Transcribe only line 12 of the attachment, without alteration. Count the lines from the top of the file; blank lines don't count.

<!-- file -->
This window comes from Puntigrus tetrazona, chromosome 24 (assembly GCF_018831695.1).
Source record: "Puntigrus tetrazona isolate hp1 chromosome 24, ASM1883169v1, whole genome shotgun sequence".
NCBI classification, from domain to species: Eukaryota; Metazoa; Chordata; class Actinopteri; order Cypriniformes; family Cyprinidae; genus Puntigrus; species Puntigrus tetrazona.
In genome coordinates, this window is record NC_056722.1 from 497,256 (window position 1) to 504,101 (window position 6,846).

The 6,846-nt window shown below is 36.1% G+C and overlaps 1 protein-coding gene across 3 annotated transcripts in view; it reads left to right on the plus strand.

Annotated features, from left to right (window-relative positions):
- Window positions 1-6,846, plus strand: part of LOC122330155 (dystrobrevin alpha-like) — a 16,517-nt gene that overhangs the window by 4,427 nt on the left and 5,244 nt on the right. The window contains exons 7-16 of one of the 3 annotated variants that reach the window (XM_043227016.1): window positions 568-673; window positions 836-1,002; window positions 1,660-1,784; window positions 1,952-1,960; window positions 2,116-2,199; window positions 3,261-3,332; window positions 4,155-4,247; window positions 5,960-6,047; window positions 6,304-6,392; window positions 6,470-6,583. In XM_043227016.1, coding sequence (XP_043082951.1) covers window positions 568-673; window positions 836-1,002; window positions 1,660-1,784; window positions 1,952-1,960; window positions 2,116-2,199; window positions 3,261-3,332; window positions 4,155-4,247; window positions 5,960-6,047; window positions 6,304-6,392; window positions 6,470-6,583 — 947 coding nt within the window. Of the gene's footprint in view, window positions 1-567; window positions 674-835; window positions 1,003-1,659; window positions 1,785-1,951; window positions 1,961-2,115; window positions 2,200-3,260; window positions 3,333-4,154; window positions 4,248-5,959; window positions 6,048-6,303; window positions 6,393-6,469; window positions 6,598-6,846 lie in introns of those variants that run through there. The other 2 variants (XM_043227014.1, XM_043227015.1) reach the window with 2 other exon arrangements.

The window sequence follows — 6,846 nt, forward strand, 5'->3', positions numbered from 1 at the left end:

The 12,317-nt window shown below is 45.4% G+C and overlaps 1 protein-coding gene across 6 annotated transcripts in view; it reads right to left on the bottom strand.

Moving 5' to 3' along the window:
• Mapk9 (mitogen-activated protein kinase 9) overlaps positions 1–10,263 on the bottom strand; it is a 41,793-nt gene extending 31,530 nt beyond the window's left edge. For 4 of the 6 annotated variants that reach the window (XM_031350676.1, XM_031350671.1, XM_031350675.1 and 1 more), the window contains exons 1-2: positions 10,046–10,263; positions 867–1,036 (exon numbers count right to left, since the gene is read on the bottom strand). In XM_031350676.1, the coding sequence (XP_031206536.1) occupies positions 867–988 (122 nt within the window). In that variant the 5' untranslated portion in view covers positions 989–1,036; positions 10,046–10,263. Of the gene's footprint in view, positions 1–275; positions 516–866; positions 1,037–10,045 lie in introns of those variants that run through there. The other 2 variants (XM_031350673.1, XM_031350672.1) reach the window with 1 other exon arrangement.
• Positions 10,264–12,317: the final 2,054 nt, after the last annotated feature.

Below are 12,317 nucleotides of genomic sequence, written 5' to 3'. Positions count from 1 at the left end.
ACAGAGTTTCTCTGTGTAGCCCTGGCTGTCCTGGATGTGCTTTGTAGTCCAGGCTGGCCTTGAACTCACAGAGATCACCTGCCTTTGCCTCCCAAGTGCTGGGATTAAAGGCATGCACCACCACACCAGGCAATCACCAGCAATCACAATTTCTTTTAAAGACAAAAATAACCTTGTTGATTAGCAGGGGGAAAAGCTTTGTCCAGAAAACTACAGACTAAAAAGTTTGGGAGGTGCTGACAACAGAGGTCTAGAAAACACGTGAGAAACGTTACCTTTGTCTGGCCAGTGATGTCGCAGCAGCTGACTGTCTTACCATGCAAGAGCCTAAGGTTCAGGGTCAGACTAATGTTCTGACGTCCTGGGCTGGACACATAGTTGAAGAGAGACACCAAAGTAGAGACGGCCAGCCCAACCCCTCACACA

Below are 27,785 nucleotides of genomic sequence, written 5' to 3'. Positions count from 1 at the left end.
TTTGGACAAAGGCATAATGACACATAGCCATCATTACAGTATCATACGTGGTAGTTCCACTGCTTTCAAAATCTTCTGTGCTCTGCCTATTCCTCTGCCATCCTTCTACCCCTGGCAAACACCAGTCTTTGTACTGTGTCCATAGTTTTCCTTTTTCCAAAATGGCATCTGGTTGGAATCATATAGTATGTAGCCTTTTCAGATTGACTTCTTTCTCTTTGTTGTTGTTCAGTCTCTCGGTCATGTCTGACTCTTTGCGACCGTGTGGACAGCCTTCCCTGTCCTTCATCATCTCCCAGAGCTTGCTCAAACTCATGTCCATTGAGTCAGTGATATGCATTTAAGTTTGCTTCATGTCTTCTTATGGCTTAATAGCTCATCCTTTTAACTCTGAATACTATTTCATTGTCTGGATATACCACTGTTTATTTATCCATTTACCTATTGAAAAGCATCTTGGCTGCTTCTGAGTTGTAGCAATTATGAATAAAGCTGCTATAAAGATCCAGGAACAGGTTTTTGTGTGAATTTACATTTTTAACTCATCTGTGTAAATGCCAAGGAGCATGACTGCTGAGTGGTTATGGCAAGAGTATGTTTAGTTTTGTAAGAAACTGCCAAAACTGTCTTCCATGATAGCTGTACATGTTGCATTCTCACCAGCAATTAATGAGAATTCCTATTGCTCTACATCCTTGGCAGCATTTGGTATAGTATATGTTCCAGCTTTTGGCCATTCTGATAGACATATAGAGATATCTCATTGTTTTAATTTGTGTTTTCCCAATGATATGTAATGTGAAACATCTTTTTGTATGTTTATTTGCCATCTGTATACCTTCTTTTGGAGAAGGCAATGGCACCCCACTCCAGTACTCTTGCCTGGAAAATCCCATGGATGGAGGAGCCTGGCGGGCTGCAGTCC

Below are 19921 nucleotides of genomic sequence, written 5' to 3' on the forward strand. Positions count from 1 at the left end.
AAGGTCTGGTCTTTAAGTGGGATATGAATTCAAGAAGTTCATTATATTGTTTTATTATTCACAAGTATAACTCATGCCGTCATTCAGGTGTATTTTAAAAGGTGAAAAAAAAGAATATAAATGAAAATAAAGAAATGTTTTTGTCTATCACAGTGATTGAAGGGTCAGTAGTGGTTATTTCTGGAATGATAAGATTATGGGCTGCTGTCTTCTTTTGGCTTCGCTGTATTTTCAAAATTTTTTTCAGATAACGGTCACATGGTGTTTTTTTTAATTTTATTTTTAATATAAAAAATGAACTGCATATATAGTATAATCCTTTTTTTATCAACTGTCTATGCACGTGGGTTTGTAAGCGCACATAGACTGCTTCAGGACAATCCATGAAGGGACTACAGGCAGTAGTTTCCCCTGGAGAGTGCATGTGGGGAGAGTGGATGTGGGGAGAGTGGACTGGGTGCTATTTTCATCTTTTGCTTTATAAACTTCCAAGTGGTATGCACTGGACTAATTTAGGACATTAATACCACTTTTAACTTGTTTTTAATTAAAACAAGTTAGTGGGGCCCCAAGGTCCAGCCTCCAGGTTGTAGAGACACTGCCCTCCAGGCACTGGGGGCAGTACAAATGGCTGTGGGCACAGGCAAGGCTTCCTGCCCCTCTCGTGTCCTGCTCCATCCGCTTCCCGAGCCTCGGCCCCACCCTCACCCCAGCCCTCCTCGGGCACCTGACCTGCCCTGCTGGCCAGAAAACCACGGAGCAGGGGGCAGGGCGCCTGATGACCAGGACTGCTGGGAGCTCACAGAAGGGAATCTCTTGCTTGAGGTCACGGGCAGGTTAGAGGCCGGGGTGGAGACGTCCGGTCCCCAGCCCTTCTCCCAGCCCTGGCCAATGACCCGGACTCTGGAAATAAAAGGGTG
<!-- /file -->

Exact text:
• Positions 10,264–12,317: the final 2,054 nt, after the last annotated feature.